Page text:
Port tenants, officials closely monitoring trade uncertainty

Exporters keeping eye on international agreements following a campaign filled with tough trade talk

United Grain
VBJ File

With President Trump having promised to make significant changes to the United States’ trade agreements around the world, local exporters are trying to gauge how future policies could affect them and Southwest Washington’s economy.

Currently, Washington state is one of the country’s largest export hubs, exporting $86.3 billion in goods annually, according to the Department of Commerce. At the Port of Vancouver alone, the annual regional economic value of cargo handled at marine terminals and revenue generated by industrial tenants is $2.9 billion. At United Grain, a port tenant that exports commodities primarily to Asia, an estimated $1.5 to $2 billion in gross sales is generated annually.

While it is not entirely clear what the President intends to do with regards to trade (beyond his signing of an order to withdraw the country from the Trans-Pacific Partnership), any change in trade policy could significantly impact the state’s export numbers.

Augusto Bassanini, president and CEO of United Grain, said he is cautiously optimistic because President Trump appears to support policies intended to bolster the U.S.’ position in the global economy.

“He has a strong focus on selling U.S. goods overseas, bringing back production from overseas to the United States,” said Bassanini. “So certainly his attitude toward continuing to facilitate [the] export of U.S. products can only be good for our business, for our industry as we compete, in the global marketplace for agricultural products.”

One major policy shift the President has discussed is to either renegotiate or withdraw from NAFTA, the North American Trade Agreement, which facilitates trade between the United States, Canada and Mexico. As it stands, the agreement makes it much cheaper for goods to move between the three countries. Opponents of the deal argue that it expedited labor outsourcing by making it easier for American companies to build factories in Mexico where labor is cheaper, creating a jobs deficit at home.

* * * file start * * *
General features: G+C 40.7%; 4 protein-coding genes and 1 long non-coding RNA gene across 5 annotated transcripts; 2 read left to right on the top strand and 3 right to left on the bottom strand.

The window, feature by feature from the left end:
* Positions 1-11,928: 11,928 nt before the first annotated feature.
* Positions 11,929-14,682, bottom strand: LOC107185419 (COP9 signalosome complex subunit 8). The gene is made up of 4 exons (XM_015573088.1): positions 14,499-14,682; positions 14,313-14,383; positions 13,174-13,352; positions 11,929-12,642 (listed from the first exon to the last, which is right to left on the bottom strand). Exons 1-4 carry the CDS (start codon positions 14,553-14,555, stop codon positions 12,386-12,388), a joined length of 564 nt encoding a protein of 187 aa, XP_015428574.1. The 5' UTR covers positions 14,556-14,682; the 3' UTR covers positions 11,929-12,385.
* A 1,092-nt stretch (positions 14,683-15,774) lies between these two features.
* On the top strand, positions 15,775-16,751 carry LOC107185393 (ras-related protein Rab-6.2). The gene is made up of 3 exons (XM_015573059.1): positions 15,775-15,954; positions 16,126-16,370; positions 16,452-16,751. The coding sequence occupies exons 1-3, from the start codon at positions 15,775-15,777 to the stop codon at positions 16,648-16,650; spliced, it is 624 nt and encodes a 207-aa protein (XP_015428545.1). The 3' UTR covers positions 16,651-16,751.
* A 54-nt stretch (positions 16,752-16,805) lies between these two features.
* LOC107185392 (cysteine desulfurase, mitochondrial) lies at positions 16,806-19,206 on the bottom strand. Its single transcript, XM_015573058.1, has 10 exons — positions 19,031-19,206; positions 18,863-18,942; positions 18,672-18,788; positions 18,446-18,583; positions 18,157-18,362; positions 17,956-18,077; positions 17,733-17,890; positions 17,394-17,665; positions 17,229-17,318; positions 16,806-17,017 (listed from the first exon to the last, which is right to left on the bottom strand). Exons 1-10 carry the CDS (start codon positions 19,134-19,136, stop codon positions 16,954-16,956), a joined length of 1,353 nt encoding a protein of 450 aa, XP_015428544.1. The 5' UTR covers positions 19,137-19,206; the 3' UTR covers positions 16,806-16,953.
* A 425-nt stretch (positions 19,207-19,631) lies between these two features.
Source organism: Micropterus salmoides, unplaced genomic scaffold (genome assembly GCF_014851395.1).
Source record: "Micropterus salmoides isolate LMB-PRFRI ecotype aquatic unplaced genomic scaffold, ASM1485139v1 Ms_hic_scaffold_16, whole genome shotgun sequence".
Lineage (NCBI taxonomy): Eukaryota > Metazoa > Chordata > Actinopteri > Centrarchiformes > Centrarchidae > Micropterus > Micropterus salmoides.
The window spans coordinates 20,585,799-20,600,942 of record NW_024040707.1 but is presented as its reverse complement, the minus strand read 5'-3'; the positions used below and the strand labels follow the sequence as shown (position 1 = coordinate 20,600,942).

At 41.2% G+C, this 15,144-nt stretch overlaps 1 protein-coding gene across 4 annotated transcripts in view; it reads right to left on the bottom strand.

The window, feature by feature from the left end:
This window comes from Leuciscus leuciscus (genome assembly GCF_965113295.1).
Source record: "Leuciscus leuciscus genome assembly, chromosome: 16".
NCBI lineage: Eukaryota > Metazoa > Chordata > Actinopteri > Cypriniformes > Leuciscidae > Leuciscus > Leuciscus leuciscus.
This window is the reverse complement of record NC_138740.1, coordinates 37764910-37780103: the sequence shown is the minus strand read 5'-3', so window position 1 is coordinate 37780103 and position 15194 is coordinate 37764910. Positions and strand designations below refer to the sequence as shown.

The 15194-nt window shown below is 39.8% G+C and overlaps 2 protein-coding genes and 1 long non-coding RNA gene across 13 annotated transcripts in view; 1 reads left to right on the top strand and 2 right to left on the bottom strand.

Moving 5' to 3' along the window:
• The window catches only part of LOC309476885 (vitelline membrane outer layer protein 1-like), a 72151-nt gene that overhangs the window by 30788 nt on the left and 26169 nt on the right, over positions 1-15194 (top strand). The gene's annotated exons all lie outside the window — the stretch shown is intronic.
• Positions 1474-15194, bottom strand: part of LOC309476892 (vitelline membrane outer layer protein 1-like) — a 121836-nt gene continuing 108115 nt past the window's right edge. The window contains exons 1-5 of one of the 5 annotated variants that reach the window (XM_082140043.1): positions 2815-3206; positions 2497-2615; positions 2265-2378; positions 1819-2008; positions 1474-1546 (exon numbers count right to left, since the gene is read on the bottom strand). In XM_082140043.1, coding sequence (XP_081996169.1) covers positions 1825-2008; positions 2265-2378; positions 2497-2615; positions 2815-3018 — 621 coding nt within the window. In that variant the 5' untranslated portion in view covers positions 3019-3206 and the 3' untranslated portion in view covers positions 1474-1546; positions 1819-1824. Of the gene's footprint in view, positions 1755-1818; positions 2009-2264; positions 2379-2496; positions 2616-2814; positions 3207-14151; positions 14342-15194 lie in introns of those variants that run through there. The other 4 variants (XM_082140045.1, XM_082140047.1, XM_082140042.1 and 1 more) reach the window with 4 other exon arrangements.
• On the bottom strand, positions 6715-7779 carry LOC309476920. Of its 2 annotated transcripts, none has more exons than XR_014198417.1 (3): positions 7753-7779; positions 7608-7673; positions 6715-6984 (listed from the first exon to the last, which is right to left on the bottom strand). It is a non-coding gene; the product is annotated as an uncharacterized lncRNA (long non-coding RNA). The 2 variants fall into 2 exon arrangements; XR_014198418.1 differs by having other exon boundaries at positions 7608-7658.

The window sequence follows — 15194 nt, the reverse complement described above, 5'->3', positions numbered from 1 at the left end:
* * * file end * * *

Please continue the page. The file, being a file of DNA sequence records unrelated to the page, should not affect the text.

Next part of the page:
But making significant changes to NAFTA and other trade policies is no simple task. Don Brunell, former president of the Association of Washington Business (AWB), said the new president needs to exercise caution.

“Trade agreements take years to negotiate and are carefully balanced,” wrote Brunell in a February column. “Scrapping NAFTA and imposing tariffs on Mexican and Canadian goods likely would trigger counter-tariffs imposed on U.S. products. The same goes for other international trade agreements.”

Brunell pointed out that NAFTA has proven to be particularly beneficial to Washington state’s agriculture industry. Since the agreement was implemented in 1993, agricultural exports to Mexico have doubled and increased by 44 percent to Canada, according to the U.S. Trade Representative’s office.

“It is always good to take a look at existing trade agreements, especially in our rapidly changing world,” added Brunell. “Modifications to those treaties should be carefully planned and negotiated with our trading partners, not hastily imposed by administration fiat.”

Abbi Russell, communications manager for the Port of Vancouver, added that while the port is monitoring the state of major trade deals, sanctions imposed on nations around the world also have significant effects on local trade.

“One of the biggest hindrances to trade is international sanctions imposed on various commodities by various countries,” she said. “We see huge sanctions being placed on wind energy towers and various steel products. Steel sanctions impact the Port of Vancouver as well as the ports of Houston and Los Angeles, which also move steel from Asia to the U.S.”

While the Trump administration has yet to “define their objectives” on trade, as one Mexican economy minister speaking to the New York Times and other reporters put it, it is certain that local exporters and agencies are paying close attention.

“Trade is a two-way street and no country gets all it wants,” advised Brunell. “Hopefully, there is a better deal for American workers by opening up NAFTA. President Trump just needs to be more measured in his rhetoric and methodical in our national approach.”

New sanctions and/or changes to trade deals would have significant effects on local trade, experts say.

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